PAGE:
Study Guides, Notes, & Quizzes

4 th International Conference on the Development and Assessment of Intercultural Competence January 2014 CERCLL Tucson, Arizona

Description
Pacific Basin (NASA Composite Satellite Image) 4 th International Conference on the Development and Assessment of Intercultural Competence January 2014 CERCLL Tucson, Arizona Image from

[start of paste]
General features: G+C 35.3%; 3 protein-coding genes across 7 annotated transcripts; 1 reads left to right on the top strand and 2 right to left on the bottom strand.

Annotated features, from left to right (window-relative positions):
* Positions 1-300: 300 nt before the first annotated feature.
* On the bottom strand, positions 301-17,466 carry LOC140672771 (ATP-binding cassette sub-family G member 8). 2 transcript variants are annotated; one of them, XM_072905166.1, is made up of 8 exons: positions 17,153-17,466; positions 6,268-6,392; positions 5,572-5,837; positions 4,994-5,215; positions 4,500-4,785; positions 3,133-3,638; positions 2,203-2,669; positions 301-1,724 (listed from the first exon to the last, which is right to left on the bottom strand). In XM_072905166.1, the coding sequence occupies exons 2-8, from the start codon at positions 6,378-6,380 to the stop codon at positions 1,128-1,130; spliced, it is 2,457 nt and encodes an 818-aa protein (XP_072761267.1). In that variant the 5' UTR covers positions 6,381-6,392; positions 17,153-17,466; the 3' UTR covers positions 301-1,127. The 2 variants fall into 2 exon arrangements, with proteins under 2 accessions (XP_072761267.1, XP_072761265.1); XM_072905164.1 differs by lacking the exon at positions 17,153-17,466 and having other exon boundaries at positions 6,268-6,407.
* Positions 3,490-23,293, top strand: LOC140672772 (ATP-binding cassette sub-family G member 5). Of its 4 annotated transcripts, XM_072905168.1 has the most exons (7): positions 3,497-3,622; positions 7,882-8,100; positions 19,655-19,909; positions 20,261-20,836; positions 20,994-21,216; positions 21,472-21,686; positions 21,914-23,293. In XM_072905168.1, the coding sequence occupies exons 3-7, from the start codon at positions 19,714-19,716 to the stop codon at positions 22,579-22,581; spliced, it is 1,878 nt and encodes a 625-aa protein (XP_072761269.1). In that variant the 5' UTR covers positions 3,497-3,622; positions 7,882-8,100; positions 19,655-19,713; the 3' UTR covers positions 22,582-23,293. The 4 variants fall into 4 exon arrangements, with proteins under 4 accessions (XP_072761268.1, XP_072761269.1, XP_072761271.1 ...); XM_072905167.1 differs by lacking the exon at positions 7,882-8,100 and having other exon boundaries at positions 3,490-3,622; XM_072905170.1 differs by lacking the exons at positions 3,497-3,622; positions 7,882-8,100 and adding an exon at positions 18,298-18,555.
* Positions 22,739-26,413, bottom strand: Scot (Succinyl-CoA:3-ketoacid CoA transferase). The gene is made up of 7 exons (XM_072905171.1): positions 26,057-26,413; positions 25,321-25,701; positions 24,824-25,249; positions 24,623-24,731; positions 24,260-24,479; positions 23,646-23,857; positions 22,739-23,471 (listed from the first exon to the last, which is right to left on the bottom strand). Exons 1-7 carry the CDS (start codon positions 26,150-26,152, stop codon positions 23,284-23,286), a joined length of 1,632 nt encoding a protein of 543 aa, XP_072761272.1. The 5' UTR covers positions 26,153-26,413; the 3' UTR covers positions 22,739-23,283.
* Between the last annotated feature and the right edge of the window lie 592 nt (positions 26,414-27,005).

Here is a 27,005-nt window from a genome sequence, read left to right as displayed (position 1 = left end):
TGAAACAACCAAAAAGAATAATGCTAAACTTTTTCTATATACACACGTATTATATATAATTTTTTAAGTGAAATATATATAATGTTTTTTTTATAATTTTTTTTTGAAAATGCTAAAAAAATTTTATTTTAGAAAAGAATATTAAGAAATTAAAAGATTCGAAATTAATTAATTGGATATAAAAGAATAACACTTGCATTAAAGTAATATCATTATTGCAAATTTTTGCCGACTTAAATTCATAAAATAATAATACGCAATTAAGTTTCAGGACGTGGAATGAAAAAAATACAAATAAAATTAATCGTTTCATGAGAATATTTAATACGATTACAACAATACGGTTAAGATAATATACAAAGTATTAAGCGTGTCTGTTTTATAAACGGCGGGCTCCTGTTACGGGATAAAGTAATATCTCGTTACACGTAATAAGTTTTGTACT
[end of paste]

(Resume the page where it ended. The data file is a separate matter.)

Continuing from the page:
Published
of 26
All materials on our website are shared by users. If you have any questions about copyright issues, please report us to resolve them. We are always happy to assist you.
Related Documents
Share
Transcript